Platforms are generally known as “two-sided” or “multi-sided” markets where users are brought together by a platform operator in order to facilitate an interaction (exchange of information, a commercial transaction, etc.). In the context of digital markets, depending on a platform’s business model, users can be buyers of products or services, sellers, advertisers, software developers, etc.
Multi-sided platforms are not exclusive to the online world and also exist in the off-line world. As opposed to the conventional “pipeline” business model where value is generated by the supplier of a product or a service, a large part of the value derived by users of an online platform’s is created by other users. The effects that one user of a good or service has on their value to other users are known as “network effects”.
A platform operator can facilitate transactions by reducing transaction costs. For instance, platform operators often provide a convenient way of matching the two sides of an interaction (e.g. search or recommendation function), a physical or virtual space to interact, a code of conduct, dispute resolution mechanisms, instruments that increase trust (e.g. reviews, identity checks), methods of payment or certain units of measurement to which both sides agree.
In its purest form, an online platform simply offers a (virtual) transaction space where suppliers and consumers can meet. The platform does not intervene in the transaction, except by asking for a fee from one or multiple sides of the transaction in order to make a profit. A platform does not take control over the object of the transaction, meaning that it cannot dictate a product’s price, but, on the other hand, it bears less risk compared to a reseller.
It is also important to note that many companies adopt a hybrid business model, choosing to act as a platform operator mediating between different market participants in one area of activity and as a reseller, or a vertically integrated firm, in another. There is also a spectrum of business models that fall somewhere between these two categories depending on the extent of control they exert over transaction parameters and direct contact between users.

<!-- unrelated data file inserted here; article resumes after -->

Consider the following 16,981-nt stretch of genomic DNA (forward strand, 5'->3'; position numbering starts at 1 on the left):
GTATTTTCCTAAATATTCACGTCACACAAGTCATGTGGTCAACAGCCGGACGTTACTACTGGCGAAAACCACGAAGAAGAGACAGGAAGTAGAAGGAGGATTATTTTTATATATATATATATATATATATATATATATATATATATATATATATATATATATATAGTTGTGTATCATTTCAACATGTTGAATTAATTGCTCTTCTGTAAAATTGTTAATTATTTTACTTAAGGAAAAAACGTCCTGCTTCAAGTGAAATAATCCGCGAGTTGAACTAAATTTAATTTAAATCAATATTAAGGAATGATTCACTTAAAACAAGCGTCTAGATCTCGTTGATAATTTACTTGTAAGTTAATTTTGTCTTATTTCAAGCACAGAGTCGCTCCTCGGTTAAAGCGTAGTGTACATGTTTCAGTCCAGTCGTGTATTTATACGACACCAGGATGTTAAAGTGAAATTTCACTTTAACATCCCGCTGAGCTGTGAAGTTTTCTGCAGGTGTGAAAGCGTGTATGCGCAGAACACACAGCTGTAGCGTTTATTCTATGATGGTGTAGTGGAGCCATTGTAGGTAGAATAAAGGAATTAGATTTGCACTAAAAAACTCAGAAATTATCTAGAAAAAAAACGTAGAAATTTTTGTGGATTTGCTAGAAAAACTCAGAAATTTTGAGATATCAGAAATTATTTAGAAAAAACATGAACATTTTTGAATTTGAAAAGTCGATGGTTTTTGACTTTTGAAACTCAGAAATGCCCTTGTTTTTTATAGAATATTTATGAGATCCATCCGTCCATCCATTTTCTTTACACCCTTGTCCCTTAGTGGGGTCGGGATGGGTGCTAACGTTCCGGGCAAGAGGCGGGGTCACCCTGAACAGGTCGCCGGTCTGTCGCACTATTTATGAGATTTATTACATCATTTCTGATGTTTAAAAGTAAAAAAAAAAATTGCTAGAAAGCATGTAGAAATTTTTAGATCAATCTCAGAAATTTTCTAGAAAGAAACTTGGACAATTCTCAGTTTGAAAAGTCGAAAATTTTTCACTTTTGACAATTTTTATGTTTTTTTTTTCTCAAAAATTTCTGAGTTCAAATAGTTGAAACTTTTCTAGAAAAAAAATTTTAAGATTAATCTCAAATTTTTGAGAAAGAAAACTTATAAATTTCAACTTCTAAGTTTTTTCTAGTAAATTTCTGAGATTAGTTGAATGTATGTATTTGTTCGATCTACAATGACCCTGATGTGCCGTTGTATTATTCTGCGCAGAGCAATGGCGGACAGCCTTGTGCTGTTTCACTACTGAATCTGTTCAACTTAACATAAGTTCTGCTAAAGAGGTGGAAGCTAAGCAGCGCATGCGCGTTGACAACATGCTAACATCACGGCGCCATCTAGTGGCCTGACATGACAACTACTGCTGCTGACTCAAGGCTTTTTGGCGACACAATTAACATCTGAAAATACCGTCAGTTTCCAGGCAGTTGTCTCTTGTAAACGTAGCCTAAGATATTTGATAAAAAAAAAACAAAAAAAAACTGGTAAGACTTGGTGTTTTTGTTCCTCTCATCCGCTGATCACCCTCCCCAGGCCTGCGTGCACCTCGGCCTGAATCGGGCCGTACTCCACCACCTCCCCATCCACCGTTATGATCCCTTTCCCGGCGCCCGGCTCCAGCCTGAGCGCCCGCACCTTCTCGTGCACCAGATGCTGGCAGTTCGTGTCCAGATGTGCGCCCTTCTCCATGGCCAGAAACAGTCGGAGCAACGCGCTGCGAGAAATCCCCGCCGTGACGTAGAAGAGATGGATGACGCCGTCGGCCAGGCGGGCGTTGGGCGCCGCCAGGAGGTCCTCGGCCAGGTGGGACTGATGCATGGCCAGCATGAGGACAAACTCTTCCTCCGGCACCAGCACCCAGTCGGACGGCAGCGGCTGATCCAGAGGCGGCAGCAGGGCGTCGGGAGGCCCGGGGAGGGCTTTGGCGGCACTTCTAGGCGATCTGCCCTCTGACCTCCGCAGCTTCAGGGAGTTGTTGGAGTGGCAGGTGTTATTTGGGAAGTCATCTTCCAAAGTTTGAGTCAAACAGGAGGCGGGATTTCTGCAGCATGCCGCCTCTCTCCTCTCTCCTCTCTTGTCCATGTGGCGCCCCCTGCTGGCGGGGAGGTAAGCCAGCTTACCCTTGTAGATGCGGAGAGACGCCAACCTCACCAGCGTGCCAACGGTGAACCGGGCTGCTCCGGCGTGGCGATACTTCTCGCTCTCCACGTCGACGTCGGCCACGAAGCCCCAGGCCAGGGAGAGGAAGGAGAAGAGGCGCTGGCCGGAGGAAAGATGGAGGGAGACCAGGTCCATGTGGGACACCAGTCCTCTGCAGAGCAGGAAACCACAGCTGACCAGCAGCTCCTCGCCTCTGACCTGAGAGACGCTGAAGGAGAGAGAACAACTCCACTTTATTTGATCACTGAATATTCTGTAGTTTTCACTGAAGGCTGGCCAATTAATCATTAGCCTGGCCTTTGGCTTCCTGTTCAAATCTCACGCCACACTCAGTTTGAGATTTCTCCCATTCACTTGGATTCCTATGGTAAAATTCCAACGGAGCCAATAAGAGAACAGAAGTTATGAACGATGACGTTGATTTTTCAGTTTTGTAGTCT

Most online platforms make money by recruiting one set of users and offering them access to another set of users. In this context, users are the ‘raw material’ that the platform uses in its business model. For multi-sided platforms one group’s demand for the platform’s service depends on the other group’s demand. By facilitating interaction between different user groups – who could engage in a valuable exchange – multi-sided platforms reduce transaction costs and create value for all sides involved.
Traditional business models are regarded as linear. In order to provide a product or a service to a customer, businesses go through R&D, manufacturing (in the case of goods), distribution and sales. A business model can be vertically integrated to complete all of these functions, or any of these functions could be sourced from other producers. Unlike traditional businesses, multi-sided businesses are not linear. Platforms provide a medium in which one set of platform users delivers value to another set of platform customers, as well as to the platform itself.
When positive network effects are present, the value of a product or service increases with the increasing number of other users. Direct positive network effects apply to the same group of users (e.g. the more users join a telephone network, the more it makes it worthwhile for others to join). In the online world, this is the case with users of social networking platforms (e.g. Facebook). For users of those platforms, the value of using the platform grows as other participants with whom they can interact start joining. Indirect positive network effects exist where users of one group benefit from an increased presence of users from a different group (e.g. sellers on an online marketplace benefit from a higher number of buyers).
Indirect network effects can have asymmetric intensities on the various sides of a platform. The asymmetry of indirect network effects is lower in the case of classical marketplaces (both sellers and buyers benefit) and higher, for example, in the case of advertising based platforms where both positive (supply of content) and negative indirect network effects (advertising) are present.
Customers may use one or more platforms for the same purpose. Customers ‘single-home’ when they only use one platform and therefore restrict themselves to interacting with customers on the other side of that platform (e.g. most people use one operating system on a single device). Customers “multi-home” when they use two or more platforms and therefore can access customers on any of the platforms (draft) they use (e.g. most people have more than one payment card).